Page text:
Suspect charged with kidnapping, killing Va. woman found dead in NC

WASHINGTON — A retired 21-year Navy veteran is charged in the abduction and death of 19-year-old Ashanti Billie, who disappeared from a military base in Hampton Roads in September and was found dead in North Carolina.

The U.S. attorney’s office in Norfolk, Virginia, Wednesday afternoon announced a charge of kidnapping against Eric Brian Brown, 45. He faces life in prison if he’s convicted; he’s in custody in Norfolk, Virginia.

On Wednesday evening, the Charlotte-Mecklenburg, North Carolina, police charged Brown with murder.

Billie, an aspiring chef, grew up in Prince George’s County and moved to Virginia Beach to study culinary arts.

Federal investigators say Billie was last seen on Sept. 18 in the Hampton Roads, Virginia, area on her way to work at a sandwich shop on Joint Expeditionary Base Little Creek. Surveillance video shows her car driving onto the base, but she never made it to work, investigators have said.

Court documents say that surveillance video showed Billie’s car, a white 2014 Mini Cooper, driven by someone wearing clothes similar to what Billie was reported wearing, entering the base a little before 5 a.m. and circling the sandwich shop.

About a half-hour later, the same car, driven by someone with different clothes, left the base, and about 15 minutes after that, the car stopped at a construction dumpster in Norfolk, the court documents said. Billie’s cellphone was found in the dumpster a few hours later.

For the next several days, the court documents said, a car like Billie’s was seen in various places in Charlotte, North Carolina. On Sept. 23, the car was found on Lakeside Drive in Norfolk, parked at an angle with the windows rolled partially down, the doors unocked and the key fob on the passenger’s seat. Some of Billie’s clothes were found in the car; they and the underside of the car showed dirt and debris.

Then on Sept. 29, a man called police after discovering what was later determined to be Billie’s remains near a church in Charlotte. The court documents said that the body was found about 300 yards from Brown’s childhood home, on property owned by, and next to, the church where Brown attended vacation Bible school as a child. The court documents say DNA taken from Billie’s body and clothes matches Brown’s.

The documents said that Brown is believed to be homeless and lived in various buildings in and around the naval bases in the area. He was an information systems technician in the Navy; at the time of Billie’s disappearance, he was a day laborer, and helped build the sandwich shop Billie worked in. As a retired petty officer, he had access to the base, the documents said.


The arrest

Billie’s co-workers told investigators that Brown was in the sandwich shop every day — one recalled hearing Brown making a crude sexual comment to Billie — and spent so much time in the buildings nearby that they thought he worked at the 24-hour laundromat next door to the shop. They also said he hadn’t been back since Billie disappeared. Investigators identified Brown as a suspect at that point.

Brown wasn’t originally arrested on the kidnapping charges, though.

On Sept. 27, Brown went to the Norfolk Naval Base, where he stayed until the next day in the gym and locker room, as well as a laundromat. Investigators were watching him, and on Sept. 29, he confronted one of the officers.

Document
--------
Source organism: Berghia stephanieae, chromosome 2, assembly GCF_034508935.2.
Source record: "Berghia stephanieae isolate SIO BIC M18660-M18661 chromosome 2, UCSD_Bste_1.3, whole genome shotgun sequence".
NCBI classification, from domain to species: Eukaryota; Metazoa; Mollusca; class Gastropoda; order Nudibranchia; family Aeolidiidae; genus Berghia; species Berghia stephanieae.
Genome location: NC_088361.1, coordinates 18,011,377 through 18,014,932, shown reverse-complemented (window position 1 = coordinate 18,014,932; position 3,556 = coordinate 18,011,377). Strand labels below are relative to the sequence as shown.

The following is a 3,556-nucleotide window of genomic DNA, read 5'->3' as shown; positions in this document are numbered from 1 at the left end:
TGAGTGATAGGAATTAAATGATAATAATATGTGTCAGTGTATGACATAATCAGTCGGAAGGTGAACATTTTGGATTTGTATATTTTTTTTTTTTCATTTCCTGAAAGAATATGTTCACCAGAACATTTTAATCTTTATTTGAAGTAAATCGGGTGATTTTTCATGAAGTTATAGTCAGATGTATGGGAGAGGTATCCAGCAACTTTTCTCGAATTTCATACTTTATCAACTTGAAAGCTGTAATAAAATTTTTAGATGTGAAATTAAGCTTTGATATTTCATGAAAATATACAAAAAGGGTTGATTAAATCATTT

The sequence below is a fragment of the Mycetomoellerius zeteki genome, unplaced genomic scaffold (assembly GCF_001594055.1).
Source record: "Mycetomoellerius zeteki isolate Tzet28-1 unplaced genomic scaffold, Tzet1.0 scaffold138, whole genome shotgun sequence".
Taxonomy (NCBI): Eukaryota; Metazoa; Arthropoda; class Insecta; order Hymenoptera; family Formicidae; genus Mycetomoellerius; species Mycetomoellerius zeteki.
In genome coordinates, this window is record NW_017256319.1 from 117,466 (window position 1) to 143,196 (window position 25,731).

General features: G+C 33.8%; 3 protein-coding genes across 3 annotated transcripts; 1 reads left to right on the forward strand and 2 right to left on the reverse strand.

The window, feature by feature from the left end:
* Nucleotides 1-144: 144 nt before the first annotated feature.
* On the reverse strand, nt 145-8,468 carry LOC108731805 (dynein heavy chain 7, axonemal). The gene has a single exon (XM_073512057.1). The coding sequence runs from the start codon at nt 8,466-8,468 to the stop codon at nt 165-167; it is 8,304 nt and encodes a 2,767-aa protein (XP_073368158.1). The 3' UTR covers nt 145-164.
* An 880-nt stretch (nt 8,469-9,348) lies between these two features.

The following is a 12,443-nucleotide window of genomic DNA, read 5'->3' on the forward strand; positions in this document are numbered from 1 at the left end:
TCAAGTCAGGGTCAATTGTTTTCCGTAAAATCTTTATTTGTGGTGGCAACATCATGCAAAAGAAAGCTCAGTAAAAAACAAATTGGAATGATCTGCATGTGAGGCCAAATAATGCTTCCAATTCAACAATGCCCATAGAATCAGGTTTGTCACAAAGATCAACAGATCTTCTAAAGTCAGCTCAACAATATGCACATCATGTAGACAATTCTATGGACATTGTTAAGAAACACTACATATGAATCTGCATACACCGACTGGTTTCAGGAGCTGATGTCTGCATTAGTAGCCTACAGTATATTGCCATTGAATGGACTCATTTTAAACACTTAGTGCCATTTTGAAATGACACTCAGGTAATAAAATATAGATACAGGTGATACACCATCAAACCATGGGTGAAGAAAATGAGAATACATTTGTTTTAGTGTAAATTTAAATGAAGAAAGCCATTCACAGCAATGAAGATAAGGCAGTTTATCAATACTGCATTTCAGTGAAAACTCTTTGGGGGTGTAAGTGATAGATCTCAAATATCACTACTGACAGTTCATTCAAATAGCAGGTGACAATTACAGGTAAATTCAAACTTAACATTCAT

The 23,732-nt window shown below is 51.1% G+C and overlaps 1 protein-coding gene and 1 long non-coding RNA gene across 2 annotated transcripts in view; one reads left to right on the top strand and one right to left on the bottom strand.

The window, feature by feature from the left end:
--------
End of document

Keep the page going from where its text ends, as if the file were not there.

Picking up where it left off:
That night, Brown allegedly solicited a prostitute in Virginia Beach. In the predawn hours of Sept. 30, Brown was arrested by the Norfolk police; they said he was wandering up and down the ramps to Interstate 64. On Oct. 3, he was also charged by the Virginia Beach police with soliciting the prostitute.

In the Virginia Beach jail, the documents said, Brown told another inmate, who had been complaining about a woman who had reported him to the police, that “someone should pay her a visit.” He went on to say “there ain’t nothing like the first taste of blood.” He was questioned about Billie’s disappearance Oct. 10, and said he didn’t know anything about it.

On Oct. 27, one of Brown’s former construction co-workers told investigators that he recognized Brown from the surveillance video of a man throwing Billie’s cellphone in the dumpster, adding that he’d given Brown the clothes the man in the video was wearing. They interviewed Brown again, who was still in jail pending the posting of a bond.

Brown told agents he was on the base on the night before Billie disappeared, but that he blacked out and doesn’t know what he did for several days afterward. The documents said Brown told investigators “he could not say if he did anything” to Billie, and “could not say he did not do anything.”

An analysis of Brown’s cellphone data found that he was on the base from Sept. 14 to Sept. 17, and went back to the base Sept. 19, the day after Billie disappeared. In the days Billie was missing, Brown made internet searches of Norfolk and Charlotte media for terms including “Norfolk police looking for man in connection with homicide,” “missing woman and man,” and “JEB Little Creek Blimpies.”

Rick Massimo

Rick Massimo came to WTOP, and to Washington, in 2012 after having lived in Providence, R.I., since he was a child. He went to George Washington University as an undergraduate and is regularly surprised at the changes to the city since that faraway time.

Megan Cloherty

WTOP Investigative Reporter Megan Cloherty primarily covers breaking news, crime and courts.


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